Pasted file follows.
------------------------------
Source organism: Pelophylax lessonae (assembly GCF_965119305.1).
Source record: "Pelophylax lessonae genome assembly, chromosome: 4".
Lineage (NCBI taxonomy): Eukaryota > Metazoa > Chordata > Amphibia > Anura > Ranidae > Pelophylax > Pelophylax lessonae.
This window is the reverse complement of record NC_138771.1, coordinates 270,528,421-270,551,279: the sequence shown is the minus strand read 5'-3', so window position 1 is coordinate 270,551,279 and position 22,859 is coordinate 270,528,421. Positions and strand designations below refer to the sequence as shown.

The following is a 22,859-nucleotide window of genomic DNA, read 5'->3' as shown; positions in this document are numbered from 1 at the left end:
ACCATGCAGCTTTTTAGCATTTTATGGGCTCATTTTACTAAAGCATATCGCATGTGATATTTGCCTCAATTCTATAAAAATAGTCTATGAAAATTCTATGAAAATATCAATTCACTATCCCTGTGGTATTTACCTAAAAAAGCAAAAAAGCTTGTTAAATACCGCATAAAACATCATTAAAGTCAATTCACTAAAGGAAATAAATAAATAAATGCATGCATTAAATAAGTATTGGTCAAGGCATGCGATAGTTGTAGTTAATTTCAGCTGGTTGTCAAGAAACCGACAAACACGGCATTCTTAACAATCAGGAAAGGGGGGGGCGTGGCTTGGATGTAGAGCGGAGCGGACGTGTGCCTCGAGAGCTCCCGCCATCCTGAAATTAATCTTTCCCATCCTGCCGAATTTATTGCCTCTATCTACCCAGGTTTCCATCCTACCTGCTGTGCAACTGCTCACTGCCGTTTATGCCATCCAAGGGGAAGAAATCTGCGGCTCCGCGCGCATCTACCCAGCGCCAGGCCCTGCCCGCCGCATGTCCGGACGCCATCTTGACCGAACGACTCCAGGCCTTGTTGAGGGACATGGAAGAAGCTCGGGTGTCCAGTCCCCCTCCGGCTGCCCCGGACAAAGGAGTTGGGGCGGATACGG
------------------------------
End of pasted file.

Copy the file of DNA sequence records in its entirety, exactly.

Source organism: Pelophylax lessonae (assembly GCF_965119305.1).
Source record: "Pelophylax lessonae genome assembly, chromosome: 4".
Lineage (NCBI taxonomy): Eukaryota > Metazoa > Chordata > Amphibia > Anura > Ranidae > Pelophylax > Pelophylax lessonae.
This window is the reverse complement of record NC_138771.1, coordinates 270,528,421-270,551,279: the sequence shown is the minus strand read 5'-3', so window position 1 is coordinate 270,551,279 and position 22,859 is coordinate 270,528,421. Positions and strand designations below refer to the sequence as shown.

The following is a 22,859-nucleotide window of genomic DNA, read 5'->3' as shown; positions in this document are numbered from 1 at the left end:
ACCATGCAGCTTTTTAGCATTTTATGGGCTCATTTTACTAAAGCATATCGCATGTGATATTTGCCTCAATTCTATAAAAATAGTCTATGAAAATTCTATGAAAATATCAATTCACTATCCCTGTGGTATTTACCTAAAAAAGCAAAAAAGCTTGTTAAATACCGCATAAAACATCATTAAAGTCAATTCACTAAAGGAAATAAATAAATAAATGCATGCATTAAATAAGTATTGGTCAAGGCATGCGATAGTTGTAGTTAATTTCAGCTGGTTGTCAAGAAACCGACAAACACGGCATTCTTAACAATCAGGAAAGGGGGGGGCGTGGCTTGGATGTAGAGCGGAGCGGACGTGTGCCTCGAGAGCTCCCGCCATCCTGAAATTAATCTTTCCCATCCTGCCGAATTTATTGCCTCTATCTACCCAGGTTTCCATCCTACCTGCTGTGCAACTGCTCACTGCCGTTTATGCCATCCAAGGGGAAGAAATCTGCGGCTCCGCGCGCATCTACCCAGCGCCAGGCCCTGCCCGCCGCATGTCCGGACGCCATCTTGACCGAACGACTCCAGGCCTTGTTGAGGGACATGGAAGAAGCTCGGGTGTCCAGTCCCCCTCCGGCTGCCCCGGACAAAGGAGTTGGGGCGGATACGG